In the end, a race can be down to butting your head against the route until you’ve got it memorized. Like Derice Bannock in the Bathtub. The ghosts of your opponents drive alongside you, giving you hints about the potential method to approach a route. But they only provide so much intel, and more often you end up just watching them fly off while you spin upside down inertly, having not known you needed to be at a certain speed to be able to make that one jump. This is why people talk about the puzzle aspect of the game. I get it, but again, if this were the method utilised in a puzzle game, it would be an unfair one. I feel it comes more down to endurance and persistence over any intellect on the fly.
So to win, you have to learn to fail, many times over. In online races you typically get about ten minutes to get through as many runs as you can. I’m far, far from being an expert, and I can often spend at least two thirds of that time struggling to get the track completed even once. That’s where the community aspect of the game both provides is greatest strength and weaknesses. Without all these dedicated players creating fiendish courses you would immediately lose the variety and clever courses the game provides a platform for.
Designing tracks takes serious time and dedication, even the ones which are brutally horrid. I had a bit of a go, and it is so easy to create an extremely bad track that isn’t just rubbish because the designer is screwing with you, but just because the road doesn’t feel right. Even the mean courses have had love and attention poured over them. They really wanted to ruin your day, and it shows.
Games like Trackmania, Trials and Mario Maker rely on this community of builders for longevity – it’s needed. In the day to day though, this can be a tough ride for less experienced players. I would get runs of the game where I’d play track after track which I just couldn’t handle, which starts to frustrate a little. Sometimes this pushes you to do better, to understand that if you can make it, the reward will be worth it. Other times it can just feel like your torturing yourself.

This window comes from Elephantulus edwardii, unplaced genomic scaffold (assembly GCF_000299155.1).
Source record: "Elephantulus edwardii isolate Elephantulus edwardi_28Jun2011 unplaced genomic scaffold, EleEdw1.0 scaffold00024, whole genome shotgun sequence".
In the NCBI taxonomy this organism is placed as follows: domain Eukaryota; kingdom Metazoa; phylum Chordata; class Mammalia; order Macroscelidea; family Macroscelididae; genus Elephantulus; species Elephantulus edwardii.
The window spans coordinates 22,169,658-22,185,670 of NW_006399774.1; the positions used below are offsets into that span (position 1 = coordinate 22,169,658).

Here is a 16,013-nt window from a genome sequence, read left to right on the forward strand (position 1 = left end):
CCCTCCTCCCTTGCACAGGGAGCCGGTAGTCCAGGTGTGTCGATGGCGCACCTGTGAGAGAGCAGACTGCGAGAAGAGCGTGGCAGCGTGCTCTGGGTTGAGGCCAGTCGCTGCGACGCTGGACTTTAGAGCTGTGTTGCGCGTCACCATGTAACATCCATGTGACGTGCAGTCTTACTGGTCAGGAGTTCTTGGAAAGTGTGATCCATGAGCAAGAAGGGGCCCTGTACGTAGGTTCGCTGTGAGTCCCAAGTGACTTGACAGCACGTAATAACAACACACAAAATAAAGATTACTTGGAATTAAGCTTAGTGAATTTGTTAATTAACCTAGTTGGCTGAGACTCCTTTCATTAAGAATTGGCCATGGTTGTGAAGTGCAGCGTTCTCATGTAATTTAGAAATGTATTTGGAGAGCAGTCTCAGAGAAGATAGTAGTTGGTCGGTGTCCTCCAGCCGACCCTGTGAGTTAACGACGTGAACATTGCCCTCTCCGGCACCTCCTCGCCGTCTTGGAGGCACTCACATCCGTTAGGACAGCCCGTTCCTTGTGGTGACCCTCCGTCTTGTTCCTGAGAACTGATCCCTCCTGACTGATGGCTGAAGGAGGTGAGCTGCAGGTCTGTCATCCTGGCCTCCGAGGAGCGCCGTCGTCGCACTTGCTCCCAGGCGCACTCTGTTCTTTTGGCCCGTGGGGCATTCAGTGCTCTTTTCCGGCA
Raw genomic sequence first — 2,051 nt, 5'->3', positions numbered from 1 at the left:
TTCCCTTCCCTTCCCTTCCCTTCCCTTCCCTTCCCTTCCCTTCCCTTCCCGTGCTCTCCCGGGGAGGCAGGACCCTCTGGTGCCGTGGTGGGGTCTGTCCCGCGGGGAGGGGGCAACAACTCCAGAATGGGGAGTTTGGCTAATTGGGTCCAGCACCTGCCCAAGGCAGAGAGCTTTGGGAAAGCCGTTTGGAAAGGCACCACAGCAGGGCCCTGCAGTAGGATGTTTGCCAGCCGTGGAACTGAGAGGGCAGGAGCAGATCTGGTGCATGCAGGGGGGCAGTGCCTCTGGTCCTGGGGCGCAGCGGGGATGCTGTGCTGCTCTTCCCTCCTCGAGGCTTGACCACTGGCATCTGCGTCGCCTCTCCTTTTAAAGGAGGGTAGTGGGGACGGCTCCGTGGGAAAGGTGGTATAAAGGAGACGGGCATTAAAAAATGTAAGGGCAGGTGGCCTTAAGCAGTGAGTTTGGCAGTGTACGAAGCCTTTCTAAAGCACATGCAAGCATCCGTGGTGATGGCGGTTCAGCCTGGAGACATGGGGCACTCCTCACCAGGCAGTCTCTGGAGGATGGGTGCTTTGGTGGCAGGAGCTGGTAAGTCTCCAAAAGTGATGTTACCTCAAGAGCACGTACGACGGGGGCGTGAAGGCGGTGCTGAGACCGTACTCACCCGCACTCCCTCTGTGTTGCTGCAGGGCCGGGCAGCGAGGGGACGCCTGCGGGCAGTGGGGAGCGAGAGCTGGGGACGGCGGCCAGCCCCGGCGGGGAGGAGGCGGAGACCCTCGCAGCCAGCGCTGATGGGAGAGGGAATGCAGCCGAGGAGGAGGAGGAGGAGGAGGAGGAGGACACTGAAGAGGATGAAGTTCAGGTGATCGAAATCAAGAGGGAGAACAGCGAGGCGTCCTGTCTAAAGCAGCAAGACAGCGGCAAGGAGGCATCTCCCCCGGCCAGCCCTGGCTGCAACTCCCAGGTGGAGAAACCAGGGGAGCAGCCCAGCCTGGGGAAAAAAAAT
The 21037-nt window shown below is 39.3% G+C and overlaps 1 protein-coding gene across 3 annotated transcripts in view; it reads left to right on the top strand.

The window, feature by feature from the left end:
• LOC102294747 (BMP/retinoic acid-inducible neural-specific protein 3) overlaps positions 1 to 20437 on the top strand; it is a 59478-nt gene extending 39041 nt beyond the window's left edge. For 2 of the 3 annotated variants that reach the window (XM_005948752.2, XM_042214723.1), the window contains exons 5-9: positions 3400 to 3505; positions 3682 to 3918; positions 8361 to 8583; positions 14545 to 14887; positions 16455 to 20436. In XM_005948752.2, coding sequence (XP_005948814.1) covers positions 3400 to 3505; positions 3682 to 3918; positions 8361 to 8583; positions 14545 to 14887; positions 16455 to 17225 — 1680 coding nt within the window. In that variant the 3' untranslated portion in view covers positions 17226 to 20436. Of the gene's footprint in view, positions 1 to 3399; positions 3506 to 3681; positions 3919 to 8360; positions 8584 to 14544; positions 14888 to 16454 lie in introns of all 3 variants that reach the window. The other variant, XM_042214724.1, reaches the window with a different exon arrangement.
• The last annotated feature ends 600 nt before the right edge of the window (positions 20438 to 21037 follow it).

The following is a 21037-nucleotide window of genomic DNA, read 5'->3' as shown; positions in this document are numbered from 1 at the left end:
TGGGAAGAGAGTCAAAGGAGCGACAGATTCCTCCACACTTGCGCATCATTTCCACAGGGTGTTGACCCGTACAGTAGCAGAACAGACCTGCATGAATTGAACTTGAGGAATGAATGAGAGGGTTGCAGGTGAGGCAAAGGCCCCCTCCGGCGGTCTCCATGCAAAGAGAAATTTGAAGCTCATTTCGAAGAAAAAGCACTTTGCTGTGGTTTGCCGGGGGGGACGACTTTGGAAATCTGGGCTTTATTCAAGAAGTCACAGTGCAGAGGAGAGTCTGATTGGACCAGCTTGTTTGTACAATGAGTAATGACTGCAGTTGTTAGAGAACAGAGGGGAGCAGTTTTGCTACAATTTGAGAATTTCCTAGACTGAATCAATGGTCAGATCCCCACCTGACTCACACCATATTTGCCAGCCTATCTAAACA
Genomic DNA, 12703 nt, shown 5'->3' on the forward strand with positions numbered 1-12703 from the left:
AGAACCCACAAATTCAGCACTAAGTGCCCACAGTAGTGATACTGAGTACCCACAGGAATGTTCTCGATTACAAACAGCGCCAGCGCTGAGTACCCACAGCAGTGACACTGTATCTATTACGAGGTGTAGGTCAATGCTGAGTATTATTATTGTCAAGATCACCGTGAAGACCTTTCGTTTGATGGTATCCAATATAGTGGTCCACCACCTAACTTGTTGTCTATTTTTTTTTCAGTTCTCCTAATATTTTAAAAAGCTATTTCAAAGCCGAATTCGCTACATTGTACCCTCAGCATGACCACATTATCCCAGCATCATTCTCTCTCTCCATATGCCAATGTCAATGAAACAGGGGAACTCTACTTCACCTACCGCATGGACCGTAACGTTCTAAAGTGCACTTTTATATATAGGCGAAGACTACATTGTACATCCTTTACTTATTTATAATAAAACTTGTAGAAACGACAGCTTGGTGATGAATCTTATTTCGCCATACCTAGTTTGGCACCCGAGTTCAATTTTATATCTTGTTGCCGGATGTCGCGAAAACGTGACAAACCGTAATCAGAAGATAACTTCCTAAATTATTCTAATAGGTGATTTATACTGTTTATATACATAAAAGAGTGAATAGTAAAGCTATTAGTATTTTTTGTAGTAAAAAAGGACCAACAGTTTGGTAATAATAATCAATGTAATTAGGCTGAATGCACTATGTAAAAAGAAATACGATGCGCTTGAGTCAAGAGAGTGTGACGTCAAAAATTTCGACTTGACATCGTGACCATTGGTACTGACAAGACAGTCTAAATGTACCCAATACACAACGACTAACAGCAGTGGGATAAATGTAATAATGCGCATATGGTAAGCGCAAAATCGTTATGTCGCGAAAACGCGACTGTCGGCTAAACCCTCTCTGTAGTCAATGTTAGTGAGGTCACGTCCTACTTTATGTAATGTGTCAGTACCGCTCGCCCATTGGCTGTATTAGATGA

But when you get it – man, it’s a buzz. Hurtling along the track on the brink of collapse, pushing faster and faster; holding on just one second more. Getting just that little bit further each time. The frustrations of the learning process and the repeated crashes (into that one same sodding post the create put in the middle of the road to ruin your day) all melt away and you get it. When you shoot up a vertical wall and position your car just right to launch into the sky. When you twist mid-air and land smoothly onto the next obstacle it never stops feeling awesome. If you do it all and make it into the top 12, racing against up to 100 other real people. The top 3. First place?
It’s magic that only happens when you accept that in order to feel success, you must understand failure. That’s there is no good without bad, no pride without pain. This is a race. The game, like the people playing it, fosters this same philosophy. It pushes the limit of what is acceptable – on some runs it doesn’t get it right, and other times it just clicks. Sometimes it makes you feel like you just can win, and sometimes it makes you feel like a winner.
Well, not usually for me. Like I say, I’m normally upside down near the first sharp turn, or propped up against a pillar. But most days, I’ll hit the delete key and start it all over again.
Trackmania2 is not a puzzle game. It’s a race. A race against the clock in a high speed stunt car operating on a knifes edge. It’s a struggle against adversity to a position of competitive enlightenment. It’s a way of life, maaan.